As related in David N. Camp’s History of New Britain (1889):
For several years before New Britain was incorporated as a distinct society, the little community had been exercised by the discussions concerning the division of Kensington, and the questions relating to the petitions and other measures to secure preaching on East Street. The death of Rev. William Burnham, in 1750, gave a new impulse to the efforts which resulted in the incorporation of the society. . . . .
The first settlers of New Britain were farmers with such limited education as could be obtained at that day. Nearly all had some property, which by frugality and industry, was increased after they occupied their new homes. In the eastern part of the parish, commencing at the northern boundary, there was a succession of farms — some large, and others comprising but a few acres—extending southerly, first on the Stanley Road, and then on both Stanley and East streets, to the southern limits of the parish, or to Great Swamp. . . . .
In the north part of Stanley Quarter, John Clark, Daniel Hart, Thomas Stanley, and his sons, Thomas, Noah, Timothy, and Gad, Jonathan Griswold, and a few others, were living upon farms, which already gave evidence of cultivation and thrift. When the society was incorporated, the first three of these men and their farms, were excluded from New Britain, though located within the bounds of the new society. Thomas Stanley had a large landed estate in Farmington and New Britain, and also land in New Cambridge (Bristol). He had several slaves employed either as field hands or help in the house, some of whom were mentioned in his will. He died before the first church in New Britain was organized, but three of his sons were members of this church, and they and some of their descendants became prominent in the affairs of the church and society. His eldest son, Thomas, had his home on the east side of the highway in Stanley Quarter; Noah, the second son, who was about thirty years old when the society was formed, lived on the west side of the road, where his son, and then his grandson, Noah W. Stanley, afterward lived. He kept a tavern at the place. A younger brother, Timothy Stanley, lived on the opposite side of the street, and had a tannery near his house.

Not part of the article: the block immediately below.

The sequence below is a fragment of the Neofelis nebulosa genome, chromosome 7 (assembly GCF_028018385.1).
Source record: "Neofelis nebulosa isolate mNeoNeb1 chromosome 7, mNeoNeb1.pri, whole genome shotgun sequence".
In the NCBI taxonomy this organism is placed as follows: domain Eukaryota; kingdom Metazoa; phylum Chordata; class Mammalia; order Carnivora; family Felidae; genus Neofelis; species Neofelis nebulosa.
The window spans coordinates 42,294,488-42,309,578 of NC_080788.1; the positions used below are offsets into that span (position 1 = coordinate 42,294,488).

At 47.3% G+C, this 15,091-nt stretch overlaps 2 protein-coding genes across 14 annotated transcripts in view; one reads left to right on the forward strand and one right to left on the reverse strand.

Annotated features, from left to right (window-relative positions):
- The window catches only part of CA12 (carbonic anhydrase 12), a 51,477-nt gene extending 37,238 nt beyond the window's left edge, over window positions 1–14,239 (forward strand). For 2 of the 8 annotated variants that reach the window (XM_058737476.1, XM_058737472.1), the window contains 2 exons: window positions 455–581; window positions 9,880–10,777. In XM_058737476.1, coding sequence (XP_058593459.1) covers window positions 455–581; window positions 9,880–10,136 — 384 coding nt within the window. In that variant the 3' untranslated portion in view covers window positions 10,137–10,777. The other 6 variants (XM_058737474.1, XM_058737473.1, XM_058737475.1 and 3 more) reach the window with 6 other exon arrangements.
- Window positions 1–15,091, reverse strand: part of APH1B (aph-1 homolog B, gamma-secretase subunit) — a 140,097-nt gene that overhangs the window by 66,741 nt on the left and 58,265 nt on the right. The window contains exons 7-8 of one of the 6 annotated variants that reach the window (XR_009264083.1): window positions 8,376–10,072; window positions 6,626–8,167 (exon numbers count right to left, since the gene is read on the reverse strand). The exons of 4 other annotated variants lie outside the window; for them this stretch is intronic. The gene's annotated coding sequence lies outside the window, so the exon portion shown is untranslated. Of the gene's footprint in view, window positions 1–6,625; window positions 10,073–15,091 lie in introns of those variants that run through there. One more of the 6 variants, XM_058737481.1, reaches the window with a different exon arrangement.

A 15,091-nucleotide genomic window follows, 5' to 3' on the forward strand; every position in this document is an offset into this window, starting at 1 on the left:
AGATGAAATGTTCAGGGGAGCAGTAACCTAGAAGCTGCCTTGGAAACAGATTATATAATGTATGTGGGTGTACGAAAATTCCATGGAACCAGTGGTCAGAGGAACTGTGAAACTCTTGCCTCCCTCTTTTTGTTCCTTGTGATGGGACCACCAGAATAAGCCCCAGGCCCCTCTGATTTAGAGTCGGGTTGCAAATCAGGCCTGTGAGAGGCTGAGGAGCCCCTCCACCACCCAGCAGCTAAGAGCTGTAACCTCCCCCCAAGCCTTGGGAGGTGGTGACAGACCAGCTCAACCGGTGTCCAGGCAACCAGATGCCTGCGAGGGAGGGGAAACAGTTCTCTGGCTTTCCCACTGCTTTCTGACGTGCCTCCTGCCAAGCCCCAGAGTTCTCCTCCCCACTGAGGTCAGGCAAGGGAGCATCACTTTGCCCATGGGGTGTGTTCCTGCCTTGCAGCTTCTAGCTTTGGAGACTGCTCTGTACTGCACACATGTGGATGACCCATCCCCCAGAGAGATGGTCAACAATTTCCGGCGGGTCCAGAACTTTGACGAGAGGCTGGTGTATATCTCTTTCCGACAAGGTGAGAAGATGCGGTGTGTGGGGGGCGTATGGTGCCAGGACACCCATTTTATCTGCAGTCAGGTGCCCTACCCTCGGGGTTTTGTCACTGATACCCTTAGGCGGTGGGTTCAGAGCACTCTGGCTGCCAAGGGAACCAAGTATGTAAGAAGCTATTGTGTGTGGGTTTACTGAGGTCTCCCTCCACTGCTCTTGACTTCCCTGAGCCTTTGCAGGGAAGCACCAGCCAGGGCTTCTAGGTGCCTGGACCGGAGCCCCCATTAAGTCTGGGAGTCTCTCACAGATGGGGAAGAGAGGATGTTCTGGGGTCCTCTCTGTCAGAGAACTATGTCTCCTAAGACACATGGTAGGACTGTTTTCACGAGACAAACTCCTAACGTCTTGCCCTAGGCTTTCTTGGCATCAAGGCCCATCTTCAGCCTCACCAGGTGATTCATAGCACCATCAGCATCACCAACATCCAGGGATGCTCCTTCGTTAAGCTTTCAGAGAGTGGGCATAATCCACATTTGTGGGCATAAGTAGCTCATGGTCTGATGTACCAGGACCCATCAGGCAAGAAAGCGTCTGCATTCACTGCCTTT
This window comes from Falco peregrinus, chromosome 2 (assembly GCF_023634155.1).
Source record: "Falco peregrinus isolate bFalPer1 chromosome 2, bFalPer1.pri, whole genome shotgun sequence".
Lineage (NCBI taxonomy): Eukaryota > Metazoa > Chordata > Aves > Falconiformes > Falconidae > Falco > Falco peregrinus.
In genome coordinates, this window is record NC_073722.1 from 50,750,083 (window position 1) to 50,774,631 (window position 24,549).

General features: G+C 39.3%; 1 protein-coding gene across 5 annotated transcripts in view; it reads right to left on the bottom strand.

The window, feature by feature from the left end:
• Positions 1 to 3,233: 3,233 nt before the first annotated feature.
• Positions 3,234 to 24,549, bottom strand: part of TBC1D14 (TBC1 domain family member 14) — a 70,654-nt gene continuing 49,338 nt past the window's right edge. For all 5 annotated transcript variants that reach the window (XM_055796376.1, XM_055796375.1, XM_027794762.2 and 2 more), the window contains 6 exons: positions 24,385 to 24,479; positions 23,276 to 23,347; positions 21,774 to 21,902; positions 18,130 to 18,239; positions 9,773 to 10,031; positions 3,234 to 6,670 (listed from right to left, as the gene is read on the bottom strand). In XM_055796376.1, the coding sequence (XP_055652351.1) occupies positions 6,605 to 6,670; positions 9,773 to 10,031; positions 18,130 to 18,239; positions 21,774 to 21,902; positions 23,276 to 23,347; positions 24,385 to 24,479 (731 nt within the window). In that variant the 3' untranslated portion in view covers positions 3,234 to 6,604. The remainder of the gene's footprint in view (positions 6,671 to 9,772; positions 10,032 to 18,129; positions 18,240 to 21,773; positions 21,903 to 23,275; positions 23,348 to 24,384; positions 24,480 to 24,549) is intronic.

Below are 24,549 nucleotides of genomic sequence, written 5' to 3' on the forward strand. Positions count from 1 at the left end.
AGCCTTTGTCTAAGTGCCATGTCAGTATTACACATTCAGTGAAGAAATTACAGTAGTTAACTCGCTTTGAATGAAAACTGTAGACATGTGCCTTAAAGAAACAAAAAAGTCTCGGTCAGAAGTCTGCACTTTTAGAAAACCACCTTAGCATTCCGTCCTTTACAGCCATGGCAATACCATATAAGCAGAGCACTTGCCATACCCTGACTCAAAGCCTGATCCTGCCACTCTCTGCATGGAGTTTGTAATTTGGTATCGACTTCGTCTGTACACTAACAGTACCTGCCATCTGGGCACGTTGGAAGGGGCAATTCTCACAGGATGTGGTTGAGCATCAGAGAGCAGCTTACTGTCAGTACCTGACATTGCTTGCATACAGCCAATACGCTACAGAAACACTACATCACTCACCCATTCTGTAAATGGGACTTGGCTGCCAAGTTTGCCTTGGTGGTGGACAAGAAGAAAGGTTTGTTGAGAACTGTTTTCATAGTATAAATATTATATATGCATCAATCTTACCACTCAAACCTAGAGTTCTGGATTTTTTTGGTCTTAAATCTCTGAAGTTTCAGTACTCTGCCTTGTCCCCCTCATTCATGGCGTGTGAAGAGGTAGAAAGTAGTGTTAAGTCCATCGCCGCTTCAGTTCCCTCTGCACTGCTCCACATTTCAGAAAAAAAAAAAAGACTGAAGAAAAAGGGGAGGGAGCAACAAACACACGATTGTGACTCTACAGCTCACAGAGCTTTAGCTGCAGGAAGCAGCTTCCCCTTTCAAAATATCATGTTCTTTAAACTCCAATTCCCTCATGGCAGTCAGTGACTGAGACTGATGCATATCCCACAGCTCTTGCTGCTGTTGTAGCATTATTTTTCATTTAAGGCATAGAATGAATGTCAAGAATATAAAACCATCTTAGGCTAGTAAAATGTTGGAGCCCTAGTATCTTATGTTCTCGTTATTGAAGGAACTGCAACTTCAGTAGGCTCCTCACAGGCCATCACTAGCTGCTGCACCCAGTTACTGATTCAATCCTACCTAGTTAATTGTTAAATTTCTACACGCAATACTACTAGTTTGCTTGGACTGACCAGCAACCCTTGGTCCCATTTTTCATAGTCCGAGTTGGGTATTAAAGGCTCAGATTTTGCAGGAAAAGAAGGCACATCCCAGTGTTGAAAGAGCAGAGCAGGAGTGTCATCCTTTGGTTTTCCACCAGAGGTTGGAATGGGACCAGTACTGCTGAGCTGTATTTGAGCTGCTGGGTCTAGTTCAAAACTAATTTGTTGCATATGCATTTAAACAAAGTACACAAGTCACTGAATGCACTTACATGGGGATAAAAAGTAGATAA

Built circa 1754, the Noah Stanley Tavern is located at 1928 Stanley Street in New Britain. For much of the twentieth century, the house was owned by Hubert S. Blake, a New Britain native who died in 1975 at the age of 99. Read the rest of this entry »
The house at 1939 Stanley Street (at the corner of Barbour Street) in New Britain was built around 1750. The original owner of the house was George Francis. A later owner (in the mid-twentieth century) was a Mrs. Barbour, so a sign on the house calls it the “Francis Barbour House.” The house has additions dating to 1876. The original entrance to the house faces Barbour Street, but the main entrance is now on the north side.
St. Peter Catholic Parish in New Britain was established to serve German and Austrian immigrants. The cornerstone for St. Peter Church, at 98 Franklin Square, was blessed by Bishop Lawrence S. McMahon on November 23, 1890 and the basement church was dedicated by Vicar General Father James Hughes on July 19 the following year. The completed church edifice was dedicated by Bishop Michael A. Tierney on February 4, 1900. At the turn of the century, many French Canadian immigrants joined the parish.
The State Normal School in New Britain was founded in 1849. It was the first training school for teachers in Connecticut and the sixth in the nation. According to David Nelson Camp’s History of New Britain (1889):
Proposals had been received by the trustees to locate the school in the city of Middletown, and in Farmington, Southington, and some other towns; and it was after the first of February, 1850, before the persons in New Britain interested in the enterprise were informed that their proposition would be accepted; but on the 15th of May, or in about three months, a building was prepared, and the school was opened. To make the necessary provision, the Educational Fund Company bought the town hall then in process of erection, made alterations to adapt it to the needs of the school, secured additional land, and erected a larger building.
The school was located in this building for the next three decades, except for a period, from 1867 to 1839, when the school was school was temporarily closed. As Camp further relates:
The General Assembly in 1881 appropriated seventy-five thousand dollars for a new building on condition that the town of New Britain would appropriate twenty-five thousand for the same purpose. The appropriation was made and the building was erected on a commanding site overlooking the city and the country to the east of New Britain. The new building is 126 feet in entire length by 85 feet in width, the foundations and underpinning being of Portland brown stone and the walls above of brick. The building is heated throughout by steam. It provides study, recitation, and other rooms for the Normal School, and school rooms for a part of the Model and Training Schools. It was opened and occupied in the autumn of 1883.